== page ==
Hull Royal Infirmary’s emergency department sees spike in attendances
A plastic surgeon is warning people of the dangers of life-changing injuries caused by fireworks and sparklers.
James Haeney sees devastating injuries around Bonfire Night as part of his role as consultant plastic surgeon at Hull University Teaching Hospitals NHS Trust.
In the UK, last year, fireworks and sparklers were responsible for around 990 injuries, with 494 children hurt and 479 people needing to be admitted to hospital.
Hull Royal Infirmary’s emergency department and plastic surgery team are able to treat most of the injured although people with severe burns are transferred to Pinderfields Hospital in Wakefield or Sheffield Children’s Hospital.
Mr Haeney and his team have treated numerous patients who have suffered hand injuries including multiple finger losses and blast injuries caused by fireworks over the years.
He said: “Most of the injuries we see are people who were having fun in their gardens or children and young men who have been messing about with fireworks and get injured. We see very few injuries from organised displays.”
“But these injuries, especially to hands, can be devastating. I’ve seen patients with multiple missing fingers and complex nerve injuries, tendon injuries and fractures meaning the hand will never work normally again.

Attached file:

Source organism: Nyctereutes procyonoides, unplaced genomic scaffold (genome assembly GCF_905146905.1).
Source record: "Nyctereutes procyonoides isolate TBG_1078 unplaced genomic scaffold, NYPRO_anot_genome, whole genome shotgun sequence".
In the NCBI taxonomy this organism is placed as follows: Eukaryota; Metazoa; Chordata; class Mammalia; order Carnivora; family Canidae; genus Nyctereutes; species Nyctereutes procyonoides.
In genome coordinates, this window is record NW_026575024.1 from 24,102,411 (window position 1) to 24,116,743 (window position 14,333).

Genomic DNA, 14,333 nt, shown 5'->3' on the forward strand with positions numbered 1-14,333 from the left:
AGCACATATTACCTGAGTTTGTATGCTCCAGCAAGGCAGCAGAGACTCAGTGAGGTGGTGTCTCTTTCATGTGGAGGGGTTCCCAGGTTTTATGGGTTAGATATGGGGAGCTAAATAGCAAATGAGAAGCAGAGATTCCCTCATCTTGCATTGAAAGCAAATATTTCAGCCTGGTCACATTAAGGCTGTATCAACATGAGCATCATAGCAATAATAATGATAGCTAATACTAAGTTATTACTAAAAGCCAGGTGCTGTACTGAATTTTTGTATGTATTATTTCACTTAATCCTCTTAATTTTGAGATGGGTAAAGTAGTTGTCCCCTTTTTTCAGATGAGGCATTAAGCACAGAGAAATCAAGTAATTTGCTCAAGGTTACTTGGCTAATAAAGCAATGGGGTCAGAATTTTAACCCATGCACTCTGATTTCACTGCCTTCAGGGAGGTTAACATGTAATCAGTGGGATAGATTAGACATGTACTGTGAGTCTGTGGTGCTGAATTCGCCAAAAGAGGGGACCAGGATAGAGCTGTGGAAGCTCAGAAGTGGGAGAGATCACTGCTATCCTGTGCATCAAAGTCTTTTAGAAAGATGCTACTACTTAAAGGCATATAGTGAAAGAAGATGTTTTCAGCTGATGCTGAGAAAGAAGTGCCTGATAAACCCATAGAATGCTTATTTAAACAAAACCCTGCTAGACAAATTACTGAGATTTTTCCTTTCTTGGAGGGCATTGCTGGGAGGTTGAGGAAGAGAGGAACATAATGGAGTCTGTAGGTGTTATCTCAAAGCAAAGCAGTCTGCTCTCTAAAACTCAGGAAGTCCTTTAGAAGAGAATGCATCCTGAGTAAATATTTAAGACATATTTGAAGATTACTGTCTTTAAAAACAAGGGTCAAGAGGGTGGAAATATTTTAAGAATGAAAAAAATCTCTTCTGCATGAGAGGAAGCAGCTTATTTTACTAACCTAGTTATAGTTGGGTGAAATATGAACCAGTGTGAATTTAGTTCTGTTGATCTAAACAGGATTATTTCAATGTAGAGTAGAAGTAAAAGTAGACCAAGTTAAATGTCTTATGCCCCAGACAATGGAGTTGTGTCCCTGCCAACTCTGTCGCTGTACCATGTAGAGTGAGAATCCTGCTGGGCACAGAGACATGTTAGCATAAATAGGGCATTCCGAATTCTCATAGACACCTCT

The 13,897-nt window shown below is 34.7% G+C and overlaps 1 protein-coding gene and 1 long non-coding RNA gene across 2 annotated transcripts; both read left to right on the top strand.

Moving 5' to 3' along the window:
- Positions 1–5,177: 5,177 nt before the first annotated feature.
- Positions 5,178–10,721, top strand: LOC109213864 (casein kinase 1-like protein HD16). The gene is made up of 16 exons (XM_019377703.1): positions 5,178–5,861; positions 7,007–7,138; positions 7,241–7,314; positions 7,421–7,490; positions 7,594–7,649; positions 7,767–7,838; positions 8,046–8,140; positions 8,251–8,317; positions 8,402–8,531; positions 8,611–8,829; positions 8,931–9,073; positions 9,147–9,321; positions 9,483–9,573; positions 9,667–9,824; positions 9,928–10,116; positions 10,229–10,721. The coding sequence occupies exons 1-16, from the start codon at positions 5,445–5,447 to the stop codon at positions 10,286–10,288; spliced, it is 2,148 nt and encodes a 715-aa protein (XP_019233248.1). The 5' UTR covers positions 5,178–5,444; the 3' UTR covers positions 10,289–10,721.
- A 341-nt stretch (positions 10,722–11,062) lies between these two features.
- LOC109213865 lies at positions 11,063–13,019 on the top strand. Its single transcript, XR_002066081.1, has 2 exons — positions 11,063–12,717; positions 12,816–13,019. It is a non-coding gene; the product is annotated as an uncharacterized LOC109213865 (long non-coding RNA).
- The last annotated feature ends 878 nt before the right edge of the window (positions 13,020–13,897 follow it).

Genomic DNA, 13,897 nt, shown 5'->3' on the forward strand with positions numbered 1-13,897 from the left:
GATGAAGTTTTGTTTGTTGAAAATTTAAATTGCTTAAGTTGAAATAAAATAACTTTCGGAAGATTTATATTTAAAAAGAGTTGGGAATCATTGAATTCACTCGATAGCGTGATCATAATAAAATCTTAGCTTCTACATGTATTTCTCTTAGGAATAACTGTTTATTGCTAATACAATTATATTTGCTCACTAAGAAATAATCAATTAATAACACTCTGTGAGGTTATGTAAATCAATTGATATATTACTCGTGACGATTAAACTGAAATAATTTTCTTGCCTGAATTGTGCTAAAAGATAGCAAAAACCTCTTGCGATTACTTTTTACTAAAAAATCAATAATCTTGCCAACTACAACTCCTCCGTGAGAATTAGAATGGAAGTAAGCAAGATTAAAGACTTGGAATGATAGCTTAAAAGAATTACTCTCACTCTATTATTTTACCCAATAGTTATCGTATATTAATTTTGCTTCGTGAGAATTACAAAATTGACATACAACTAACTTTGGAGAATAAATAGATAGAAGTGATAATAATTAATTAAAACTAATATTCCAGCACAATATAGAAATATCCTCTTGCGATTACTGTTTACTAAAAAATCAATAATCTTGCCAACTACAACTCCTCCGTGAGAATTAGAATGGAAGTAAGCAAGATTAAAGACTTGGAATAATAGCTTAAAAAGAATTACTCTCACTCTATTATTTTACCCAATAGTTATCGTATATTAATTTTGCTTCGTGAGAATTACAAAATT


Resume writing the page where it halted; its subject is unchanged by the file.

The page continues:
“These aren’t common injuries but we do see them.”
Mr Haeney has helped people suffering burns when picking up sparklers, which have just gone out after burning at the same ferocious heat as a welding torch.
He has also treated people who have been standing too close to fireworks when they go off.
“Over the years, I’ve seen some really nasty injuries caused by people messing about with fireworks and setting them off too close to where people are,” he said.
“We’ve had blast-type injuries caused when fireworks are set off as people are holding them and some of them have caused life-changing injuries.”
“The ED will see, treat and discharge the majority of minor injuries but a small number of those in need of significant acute care will be transferred directly to the plastic surgery team or directly to the burns units if required.”
Emergency department consultant Chris Srinivasan said frontline staff see around 30 firework-related injuries around this time of year.
He said: “We see a lot of burns, with burns to the hand very common and the loss of fingers. But it’s important to recognise these burns aren’t superficial like you would get from a hot kettle.
“They can involve skin grafts and burns which require intervention from our plastic surgery team and staff at burns units in other parts of the country.”
He appealed to people to behave responsibly around fireworks if they are holding Bonfire Night parties this weekend.
“We don’t want to spoil people’s fun and there’s nothing wrong with having a drink and a laugh at a party,” Dr Srinivasan said.
“But we’d just ask people to be responsible around fireworks and bonfires so they don’t end up with an unplanned visit to the emergency department.”